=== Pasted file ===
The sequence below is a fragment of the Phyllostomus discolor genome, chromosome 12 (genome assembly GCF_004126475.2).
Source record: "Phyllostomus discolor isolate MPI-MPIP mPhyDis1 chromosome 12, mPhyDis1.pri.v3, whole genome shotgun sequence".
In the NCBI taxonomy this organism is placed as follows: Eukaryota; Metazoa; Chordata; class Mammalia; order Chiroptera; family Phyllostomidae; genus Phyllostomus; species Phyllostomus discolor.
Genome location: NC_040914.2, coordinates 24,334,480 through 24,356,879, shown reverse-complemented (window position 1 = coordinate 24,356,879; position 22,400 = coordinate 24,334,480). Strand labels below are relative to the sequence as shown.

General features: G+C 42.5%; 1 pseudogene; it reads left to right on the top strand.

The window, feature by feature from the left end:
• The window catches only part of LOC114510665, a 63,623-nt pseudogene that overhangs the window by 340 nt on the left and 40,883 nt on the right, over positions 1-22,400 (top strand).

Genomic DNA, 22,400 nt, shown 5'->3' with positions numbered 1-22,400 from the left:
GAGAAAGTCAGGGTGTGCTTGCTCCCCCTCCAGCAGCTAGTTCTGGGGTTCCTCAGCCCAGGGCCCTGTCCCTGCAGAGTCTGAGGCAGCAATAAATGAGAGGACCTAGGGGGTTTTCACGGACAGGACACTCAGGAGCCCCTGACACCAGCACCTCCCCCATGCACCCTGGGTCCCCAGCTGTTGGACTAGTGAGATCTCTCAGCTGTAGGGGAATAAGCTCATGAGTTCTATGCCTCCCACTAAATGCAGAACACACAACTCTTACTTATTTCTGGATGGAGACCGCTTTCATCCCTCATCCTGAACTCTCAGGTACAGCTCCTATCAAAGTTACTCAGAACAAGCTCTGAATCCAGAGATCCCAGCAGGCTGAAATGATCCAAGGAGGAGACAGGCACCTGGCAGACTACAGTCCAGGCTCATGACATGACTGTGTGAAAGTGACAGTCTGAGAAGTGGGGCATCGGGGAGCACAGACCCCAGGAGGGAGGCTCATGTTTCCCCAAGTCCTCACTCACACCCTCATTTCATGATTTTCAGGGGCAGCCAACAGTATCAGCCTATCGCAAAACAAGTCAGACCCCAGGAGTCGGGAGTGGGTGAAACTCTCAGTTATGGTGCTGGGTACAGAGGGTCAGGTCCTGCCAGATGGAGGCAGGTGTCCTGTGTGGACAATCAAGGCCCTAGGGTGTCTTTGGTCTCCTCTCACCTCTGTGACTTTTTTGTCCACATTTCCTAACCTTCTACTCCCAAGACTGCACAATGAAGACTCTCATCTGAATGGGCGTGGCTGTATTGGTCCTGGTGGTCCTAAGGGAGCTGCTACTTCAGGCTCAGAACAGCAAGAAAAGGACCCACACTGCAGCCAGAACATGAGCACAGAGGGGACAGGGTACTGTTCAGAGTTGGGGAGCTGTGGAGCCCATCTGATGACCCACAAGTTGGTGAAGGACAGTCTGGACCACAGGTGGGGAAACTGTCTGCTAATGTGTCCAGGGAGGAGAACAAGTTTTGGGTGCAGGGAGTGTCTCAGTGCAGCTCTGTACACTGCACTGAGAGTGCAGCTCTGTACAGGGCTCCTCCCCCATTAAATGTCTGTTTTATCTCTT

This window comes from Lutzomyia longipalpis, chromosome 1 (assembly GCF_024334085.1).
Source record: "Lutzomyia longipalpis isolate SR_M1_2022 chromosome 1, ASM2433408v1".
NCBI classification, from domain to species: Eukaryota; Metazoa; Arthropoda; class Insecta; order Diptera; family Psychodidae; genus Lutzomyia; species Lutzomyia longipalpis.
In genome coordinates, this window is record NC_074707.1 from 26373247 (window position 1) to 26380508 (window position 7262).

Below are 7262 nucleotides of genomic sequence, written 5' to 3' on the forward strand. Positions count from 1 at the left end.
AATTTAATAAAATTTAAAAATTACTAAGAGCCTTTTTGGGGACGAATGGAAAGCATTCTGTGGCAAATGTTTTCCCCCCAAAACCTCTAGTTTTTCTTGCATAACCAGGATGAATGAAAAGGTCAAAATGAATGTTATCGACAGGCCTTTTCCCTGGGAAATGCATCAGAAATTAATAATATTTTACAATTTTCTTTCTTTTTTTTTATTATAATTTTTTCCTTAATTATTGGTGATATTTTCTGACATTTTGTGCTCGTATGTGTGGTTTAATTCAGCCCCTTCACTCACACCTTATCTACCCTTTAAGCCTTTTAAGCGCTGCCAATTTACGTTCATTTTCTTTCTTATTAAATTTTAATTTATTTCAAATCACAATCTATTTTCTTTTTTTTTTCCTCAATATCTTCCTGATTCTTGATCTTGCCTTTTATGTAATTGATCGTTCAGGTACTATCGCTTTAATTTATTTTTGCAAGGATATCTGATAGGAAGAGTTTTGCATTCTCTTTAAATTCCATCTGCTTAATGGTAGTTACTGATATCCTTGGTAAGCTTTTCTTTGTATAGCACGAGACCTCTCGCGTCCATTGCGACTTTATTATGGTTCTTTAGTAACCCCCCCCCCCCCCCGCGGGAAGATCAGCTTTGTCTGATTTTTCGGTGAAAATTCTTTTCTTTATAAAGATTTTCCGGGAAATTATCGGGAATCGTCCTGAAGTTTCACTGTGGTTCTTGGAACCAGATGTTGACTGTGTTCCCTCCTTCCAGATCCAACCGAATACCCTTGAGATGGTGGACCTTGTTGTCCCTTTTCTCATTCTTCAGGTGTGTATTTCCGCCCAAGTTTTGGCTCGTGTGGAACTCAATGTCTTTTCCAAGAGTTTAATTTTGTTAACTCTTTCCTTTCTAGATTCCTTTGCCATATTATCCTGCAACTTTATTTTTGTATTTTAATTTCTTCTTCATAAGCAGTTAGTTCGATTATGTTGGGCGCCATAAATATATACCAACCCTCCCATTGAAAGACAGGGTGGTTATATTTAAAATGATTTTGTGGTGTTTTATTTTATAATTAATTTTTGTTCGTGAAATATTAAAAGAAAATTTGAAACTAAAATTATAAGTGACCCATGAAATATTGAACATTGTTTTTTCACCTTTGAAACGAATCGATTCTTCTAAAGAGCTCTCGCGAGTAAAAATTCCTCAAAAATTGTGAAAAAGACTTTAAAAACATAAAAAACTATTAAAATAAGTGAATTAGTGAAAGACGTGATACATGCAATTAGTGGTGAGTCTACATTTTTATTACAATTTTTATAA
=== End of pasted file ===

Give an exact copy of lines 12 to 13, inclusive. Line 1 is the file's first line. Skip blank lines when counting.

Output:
NCBI classification, from domain to species: Eukaryota; Metazoa; Arthropoda; class Insecta; order Diptera; family Psychodidae; genus Lutzomyia; species Lutzomyia longipalpis.
In genome coordinates, this window is record NC_074707.1 from 26373247 (window position 1) to 26380508 (window position 7262).